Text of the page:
“Even a simple shopping trip which used to be fun has morphed into mission impossible,” I said a bit too loud.

Leah suddenly appeared at the doorway and asked, “Everything all right? I just popped by to return some books. I let myself in when nobody answered. Meir’s babysitting.”

“I think I’d better lie down,” said Ma.

Leah rushed to her side and asked, “How about a cup of tea first?”

“No, I’m fine. You stay with Goldie,” she said in a firm voice as she slowly walked to the bedroom.

I sat hunched over the blue and white checkered tablecloth and stared into space.

“Whoa, I’m glad Dad’s out. What’s going on, Goldie?”

“I’m more comfortable talking in my room,” I said slowly.

Leah settled herself by my desk, while I climbed onto my bed.

“Hey, when did you make this stunning picture! And your linens are gorgeous. When did you get them?”

“Huh? Oh, that art project? I made it at an extracurricular club, and the linens were a birthday surprise from Ma.”

“Nice. So what was all that ruckus about?”

I sighed, “Ma never has time for me! You sisters had a life, a real mother who had energy and interest in you. Ma’s past all that, and I feel so alone,” I cried.

“Wait a minute, since when have you felt this way?”

“Well, there’s a super sale at Zara and Ma can’t take me because of yet another doctor’s appointment. Her reaction just pushed me over the edge, I guess.”

“Don’t you realize that she has a host of medical issues to deal with?”

“And they consistently take precedence over everything! Why did I have to be born to an older mother?”

“Goldie Kaufman!” Leah shouted.

I bolted straight up as if bitten by a snake. I went too far. “Leah, I didn’t really mean that…”

“Get a hold of yourself,” she cut in. “Who crafted this wonderful arrangement? You? Me?” My sister stood with her hands on her hips.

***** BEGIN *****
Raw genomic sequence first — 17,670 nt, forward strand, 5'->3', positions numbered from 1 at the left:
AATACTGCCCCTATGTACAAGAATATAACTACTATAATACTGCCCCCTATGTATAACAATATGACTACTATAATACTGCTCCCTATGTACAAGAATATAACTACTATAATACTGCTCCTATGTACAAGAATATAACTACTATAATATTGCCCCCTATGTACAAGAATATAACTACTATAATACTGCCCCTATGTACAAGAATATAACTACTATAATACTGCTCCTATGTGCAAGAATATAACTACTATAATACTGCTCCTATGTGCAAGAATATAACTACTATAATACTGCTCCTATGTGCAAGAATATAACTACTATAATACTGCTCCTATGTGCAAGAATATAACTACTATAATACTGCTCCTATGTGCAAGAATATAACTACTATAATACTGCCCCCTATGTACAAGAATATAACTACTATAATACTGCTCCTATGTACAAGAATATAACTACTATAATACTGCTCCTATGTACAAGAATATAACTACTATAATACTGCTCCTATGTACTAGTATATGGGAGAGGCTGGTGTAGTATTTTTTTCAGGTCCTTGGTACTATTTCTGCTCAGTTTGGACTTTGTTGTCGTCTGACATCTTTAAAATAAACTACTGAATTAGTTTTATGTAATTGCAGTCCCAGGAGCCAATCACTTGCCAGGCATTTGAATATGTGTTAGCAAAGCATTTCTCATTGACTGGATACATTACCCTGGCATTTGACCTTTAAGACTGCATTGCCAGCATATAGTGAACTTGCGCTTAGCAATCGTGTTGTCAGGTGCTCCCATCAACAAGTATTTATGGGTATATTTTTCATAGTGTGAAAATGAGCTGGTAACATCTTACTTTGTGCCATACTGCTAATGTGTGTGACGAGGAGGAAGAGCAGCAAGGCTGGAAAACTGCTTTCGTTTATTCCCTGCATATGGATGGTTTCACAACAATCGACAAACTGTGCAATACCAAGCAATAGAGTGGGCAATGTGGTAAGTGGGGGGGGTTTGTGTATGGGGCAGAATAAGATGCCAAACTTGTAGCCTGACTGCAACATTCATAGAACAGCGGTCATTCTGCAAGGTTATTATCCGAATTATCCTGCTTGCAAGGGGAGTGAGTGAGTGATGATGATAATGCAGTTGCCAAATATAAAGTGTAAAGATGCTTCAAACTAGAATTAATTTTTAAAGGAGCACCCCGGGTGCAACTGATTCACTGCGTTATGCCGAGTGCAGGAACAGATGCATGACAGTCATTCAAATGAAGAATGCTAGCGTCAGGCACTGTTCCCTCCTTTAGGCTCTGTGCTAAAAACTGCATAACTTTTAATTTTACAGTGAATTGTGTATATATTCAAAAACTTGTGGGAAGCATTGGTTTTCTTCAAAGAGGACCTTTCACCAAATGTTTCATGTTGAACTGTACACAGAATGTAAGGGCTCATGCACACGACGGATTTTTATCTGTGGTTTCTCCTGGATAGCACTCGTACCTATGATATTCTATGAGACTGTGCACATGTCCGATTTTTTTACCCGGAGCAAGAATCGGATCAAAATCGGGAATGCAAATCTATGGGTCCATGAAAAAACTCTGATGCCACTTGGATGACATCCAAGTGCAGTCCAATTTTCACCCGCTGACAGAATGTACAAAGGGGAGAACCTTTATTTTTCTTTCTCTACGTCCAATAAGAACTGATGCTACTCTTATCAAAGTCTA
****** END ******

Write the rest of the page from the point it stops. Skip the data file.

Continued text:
“Yeah, I know, Hashem. Now you’re going to tell me to be quiet and be happy because everything that Hashem does is good.”

Leah blinked rapidly. “Sort of. Look, I do want you to realize that the arrangement of our lives, down to the smallest detail, is the best for us, even if we don’t think so. Don’t think that we older sisters had it all good and just lived it up when we were younger.”

“But… you went on all those amazing family trips!”

She waved her hand. “True, but we were never allowed to choose any extracurricular activities, even though we begged for them! And new trendy linen? Dream on, there was no chance of that happening! Please keep in mind that despite Ma’s lack of strength, she still feels tons of love for you and is very invested in you.”

“Thanks big sis, you gave me some food for thought.”

“Goldie, please forgive me for being a bit rough. Oh, and can you join me Wednesday? I’d like to go to the sale.”

“Would love to, we’ll be in touch.”

Later that week, my sister and I riffled through the colorful outfits at Zara. I tried on two ensembles which Leah thought were out of this world. As we went to pay, she commented, “Ma would never have let me spend this kind of money on clothes when I was your age.”

“I guess there really are perks to being a bas zekunim!” I said with a smile.

(Originally featured in Mishpacha Jr., Issue 743)

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Tagged: Teen Fiction